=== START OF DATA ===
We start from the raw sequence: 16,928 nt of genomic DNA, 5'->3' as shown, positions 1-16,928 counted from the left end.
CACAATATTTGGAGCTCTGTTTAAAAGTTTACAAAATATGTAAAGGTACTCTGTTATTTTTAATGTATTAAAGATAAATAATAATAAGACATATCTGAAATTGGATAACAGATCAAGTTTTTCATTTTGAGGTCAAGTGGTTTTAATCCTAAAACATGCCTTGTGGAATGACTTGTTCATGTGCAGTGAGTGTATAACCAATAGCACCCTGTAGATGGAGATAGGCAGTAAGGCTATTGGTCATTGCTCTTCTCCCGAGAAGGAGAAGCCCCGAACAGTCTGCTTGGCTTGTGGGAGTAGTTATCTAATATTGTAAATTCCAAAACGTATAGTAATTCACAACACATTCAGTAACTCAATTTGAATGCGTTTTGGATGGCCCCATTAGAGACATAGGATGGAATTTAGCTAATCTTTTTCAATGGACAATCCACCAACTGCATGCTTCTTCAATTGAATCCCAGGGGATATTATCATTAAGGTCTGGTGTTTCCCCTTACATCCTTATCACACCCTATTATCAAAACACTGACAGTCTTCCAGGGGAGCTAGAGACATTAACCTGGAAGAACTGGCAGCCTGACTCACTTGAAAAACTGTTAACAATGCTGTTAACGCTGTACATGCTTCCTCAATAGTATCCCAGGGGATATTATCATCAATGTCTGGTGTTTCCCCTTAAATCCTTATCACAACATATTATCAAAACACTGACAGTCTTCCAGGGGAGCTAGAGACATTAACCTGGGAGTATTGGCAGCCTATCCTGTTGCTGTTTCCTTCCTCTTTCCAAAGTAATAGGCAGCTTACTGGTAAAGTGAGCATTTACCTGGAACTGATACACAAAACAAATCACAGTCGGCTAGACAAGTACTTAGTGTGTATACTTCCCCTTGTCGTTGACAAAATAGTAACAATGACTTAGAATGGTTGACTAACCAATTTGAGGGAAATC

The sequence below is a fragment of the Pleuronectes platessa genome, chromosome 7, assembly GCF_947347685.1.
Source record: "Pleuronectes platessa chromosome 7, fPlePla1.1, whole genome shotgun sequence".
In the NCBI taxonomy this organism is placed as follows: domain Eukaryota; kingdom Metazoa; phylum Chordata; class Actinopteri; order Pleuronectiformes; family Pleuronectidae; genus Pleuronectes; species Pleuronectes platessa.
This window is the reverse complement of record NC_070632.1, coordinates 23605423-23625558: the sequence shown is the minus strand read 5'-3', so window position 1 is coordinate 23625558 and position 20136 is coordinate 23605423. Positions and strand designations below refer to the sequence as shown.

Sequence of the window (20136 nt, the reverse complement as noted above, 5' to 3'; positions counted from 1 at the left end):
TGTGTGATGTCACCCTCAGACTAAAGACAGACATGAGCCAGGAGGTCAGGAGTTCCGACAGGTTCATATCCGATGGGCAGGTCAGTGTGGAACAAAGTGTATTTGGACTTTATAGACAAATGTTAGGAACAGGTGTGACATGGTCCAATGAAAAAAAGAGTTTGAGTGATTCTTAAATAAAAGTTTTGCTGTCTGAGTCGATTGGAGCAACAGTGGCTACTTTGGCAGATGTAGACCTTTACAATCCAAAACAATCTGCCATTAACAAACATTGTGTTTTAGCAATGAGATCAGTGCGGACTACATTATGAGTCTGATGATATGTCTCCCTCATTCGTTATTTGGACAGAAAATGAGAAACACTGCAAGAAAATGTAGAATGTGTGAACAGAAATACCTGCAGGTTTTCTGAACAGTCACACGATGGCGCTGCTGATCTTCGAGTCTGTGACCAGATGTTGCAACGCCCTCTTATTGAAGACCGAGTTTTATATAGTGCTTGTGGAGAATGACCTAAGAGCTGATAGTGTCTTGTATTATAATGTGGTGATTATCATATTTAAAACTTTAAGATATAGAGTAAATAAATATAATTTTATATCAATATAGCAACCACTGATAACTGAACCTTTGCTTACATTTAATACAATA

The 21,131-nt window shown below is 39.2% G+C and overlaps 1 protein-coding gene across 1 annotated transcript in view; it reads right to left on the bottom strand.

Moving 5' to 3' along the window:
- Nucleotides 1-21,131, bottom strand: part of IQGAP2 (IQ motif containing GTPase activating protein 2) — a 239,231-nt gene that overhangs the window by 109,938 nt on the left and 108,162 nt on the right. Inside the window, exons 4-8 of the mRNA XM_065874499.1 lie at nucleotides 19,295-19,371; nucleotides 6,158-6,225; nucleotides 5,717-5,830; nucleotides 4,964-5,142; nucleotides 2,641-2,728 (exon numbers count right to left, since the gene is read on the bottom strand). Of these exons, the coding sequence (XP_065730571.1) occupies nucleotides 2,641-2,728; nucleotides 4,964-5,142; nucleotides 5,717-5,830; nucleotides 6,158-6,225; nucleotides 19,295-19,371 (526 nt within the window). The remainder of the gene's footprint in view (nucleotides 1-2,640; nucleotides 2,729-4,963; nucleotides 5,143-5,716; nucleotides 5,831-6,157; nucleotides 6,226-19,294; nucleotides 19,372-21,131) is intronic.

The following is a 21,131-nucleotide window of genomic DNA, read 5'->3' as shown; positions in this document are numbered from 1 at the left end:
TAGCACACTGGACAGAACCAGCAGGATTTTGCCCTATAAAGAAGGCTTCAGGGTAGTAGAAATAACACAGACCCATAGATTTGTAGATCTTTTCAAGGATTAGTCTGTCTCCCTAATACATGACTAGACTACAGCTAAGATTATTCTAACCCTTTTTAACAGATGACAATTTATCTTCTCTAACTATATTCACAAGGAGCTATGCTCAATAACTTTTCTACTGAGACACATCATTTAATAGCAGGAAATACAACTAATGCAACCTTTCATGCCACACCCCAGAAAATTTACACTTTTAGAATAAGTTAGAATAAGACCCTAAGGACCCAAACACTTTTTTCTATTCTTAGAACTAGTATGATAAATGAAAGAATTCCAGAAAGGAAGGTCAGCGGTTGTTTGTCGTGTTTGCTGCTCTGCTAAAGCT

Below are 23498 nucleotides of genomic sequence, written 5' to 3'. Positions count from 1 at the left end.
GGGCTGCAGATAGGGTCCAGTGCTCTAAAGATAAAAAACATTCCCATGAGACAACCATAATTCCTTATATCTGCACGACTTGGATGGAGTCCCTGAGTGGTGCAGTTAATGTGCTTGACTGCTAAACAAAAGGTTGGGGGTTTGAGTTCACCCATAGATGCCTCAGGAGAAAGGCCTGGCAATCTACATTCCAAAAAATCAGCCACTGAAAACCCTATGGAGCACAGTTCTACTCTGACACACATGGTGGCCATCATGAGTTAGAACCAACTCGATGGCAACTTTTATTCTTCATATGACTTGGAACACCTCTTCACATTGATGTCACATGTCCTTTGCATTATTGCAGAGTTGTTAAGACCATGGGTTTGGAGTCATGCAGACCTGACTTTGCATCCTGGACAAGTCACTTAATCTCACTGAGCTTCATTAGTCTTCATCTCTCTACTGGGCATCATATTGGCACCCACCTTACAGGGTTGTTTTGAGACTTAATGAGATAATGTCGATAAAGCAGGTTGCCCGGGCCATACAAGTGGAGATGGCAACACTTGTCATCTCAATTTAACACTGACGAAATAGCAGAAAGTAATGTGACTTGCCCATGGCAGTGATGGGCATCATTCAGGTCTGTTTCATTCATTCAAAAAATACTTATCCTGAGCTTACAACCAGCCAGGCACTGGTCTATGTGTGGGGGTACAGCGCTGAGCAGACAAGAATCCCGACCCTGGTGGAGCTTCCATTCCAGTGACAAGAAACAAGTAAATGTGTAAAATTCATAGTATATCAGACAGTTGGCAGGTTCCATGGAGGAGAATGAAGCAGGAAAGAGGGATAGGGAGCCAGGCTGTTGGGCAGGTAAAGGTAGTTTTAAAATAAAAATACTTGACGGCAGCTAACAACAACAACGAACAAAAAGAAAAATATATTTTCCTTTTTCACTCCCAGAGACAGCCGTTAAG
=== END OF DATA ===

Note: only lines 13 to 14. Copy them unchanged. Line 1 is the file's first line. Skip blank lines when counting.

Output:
TAGCACACTGGACAGAACCAGCAGGATTTTGCCCTATAAAGAAGGCTTCAGGGTAGTAGAAATAACACAGACCCATAGATTTGTAGATCTTTTCAAGGATTAGTCTGTCTCCCTAATACATGACTAGACTACAGCTAAGATTATTCTAACCCTTTTTAACAGATGACAATTTATCTTCTCTAACTATATTCACAAGGAGCTATGCTCAATAACTTTTCTACTGAGACACATCATTTAATAGCAGGAAATACAACTAATGCAACCTTTCATGCCACACCCCAGAAAATTTACACTTTTAGAATAAGTTAGAATAAGACCCTAAGGACCCAAACACTTTTTTCTATTCTTAGAACTAGTATGATAAATGAAAGAATTCCAGAAAGGAAGGTCAGCGGTTGTTTGTCGTGTTTGCTGCTCTGCTAAAGCT

Below are 23498 nucleotides of genomic sequence, written 5' to 3'. Positions count from 1 at the left end.